Who’s a good boy? Charlie!

It starts with a knock on the door, then a friendly voice asking, “Would you like to see Charlie?” The voice belongs to Kim Mannor, and the inquisitive wet nose that juts into the hospital room—if the occupant says it’s okay—belongs to Charlie. He has a white coat, a certification and a business card, but he’s not a doctor. Charlie is a 96-lb, four-year-old English Golden Retriever that visits Peds and 9 East, accompanied by Kim, her husband Kevin and their daughter, Kelsay—members of Charlie’s human family.

As a Class of 2015 Mid-Michigan Therapy Dog graduate, Charlie is trained to provide affection and comfort to people in hospitals, nursing homes, schools and other locations. He hits all three targets with his visits to Hurley, Whaley Children’s Center, Fiedler Elementary and many assisted living facilities. Charlie also helps his parents teach Sunday School at St. Andrew’s Church.

The Mannors have had him since he was 16 weeks old. He has undergone basic obedience and a 12-week course to become certified as a therapy dog. Now Charlie can see all pediatric patients as long as they’re not allergic or in isolation. Each day the Mannors are at Hurley, they get a list of potential patients from the nurses—and Charlie gets some loving before he starts his “rounds”.

Kim and Kelsay like seeing the patients’ faces light up when they realize who’s at the door.

“No one wanting to poke you or take your temperature, but someone who can share a few moments with you and hopefully brighten your day,” Kim said.

The Mannor family are active volunteers at Hurley.  For nine years, Kim and Kelsay have been selling popcorn in the lobby to raise money for the Children’s Miracle Network. They’ve also participated in Radiothons, Telethons, and bake sales, and for the past two months have been Cuddlers for babies in the NICU.

“We’ve always been a family that serves,” said Kim. “We love Hurley. They’ve been good to us.” One of triplets, Kelsay was born at Hurley along with her sisters and spent 8-10 weeks in the NICU. Kim and Kevin know firsthand what parents of children in the hospital go through. “Those are some long days,” Kim said. “We try to give them a sense of home. Because we know that people are missing home. And if you have a dog at home, it’s an icebreaker.”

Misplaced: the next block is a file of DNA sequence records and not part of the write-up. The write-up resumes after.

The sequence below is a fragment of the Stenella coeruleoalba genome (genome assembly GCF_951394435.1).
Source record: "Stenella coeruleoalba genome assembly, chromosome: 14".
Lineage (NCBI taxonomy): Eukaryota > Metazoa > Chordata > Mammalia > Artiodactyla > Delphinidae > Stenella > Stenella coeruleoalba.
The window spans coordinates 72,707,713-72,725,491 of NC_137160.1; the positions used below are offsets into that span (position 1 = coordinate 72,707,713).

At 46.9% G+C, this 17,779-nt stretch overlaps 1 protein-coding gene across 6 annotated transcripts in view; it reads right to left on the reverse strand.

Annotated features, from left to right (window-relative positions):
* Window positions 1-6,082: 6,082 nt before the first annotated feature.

In a hospital environment where kids might feel scared or uncertain, Charlie draws them out of their shells. Even a little boy who’d been bitten by a dog opened up to Charlie.

“You would think he’d be afraid, but he wanted to see Charlie,” Kim said.

“He’s kind of a person magnet,” added Kevin.

The benefits of Charlie’s visits aren’t limited to the patients. One time a little girl who was visiting refused to leave his side, even though her parents wanted to go.

“She was petting and petting him, and Charlie rolled on his back. It was just the sweetest thing ever. It was a moment between the two of them.”

Conversations, beautiful moments and a little comfort. That’s what Kelsay and her parents give the patients and visitors of Hurley when they bring Charlie for his Sunday visits.

Thank you, Kelsay, Kim, Kevin and Charlie for all you do to help the families at Hurley!

(script by Jennifer Kreft, video by Peggy Agar, photos by Doug Pike)

*See what surprises people most about Charlie and what Charlie likes most being at the hospital here:

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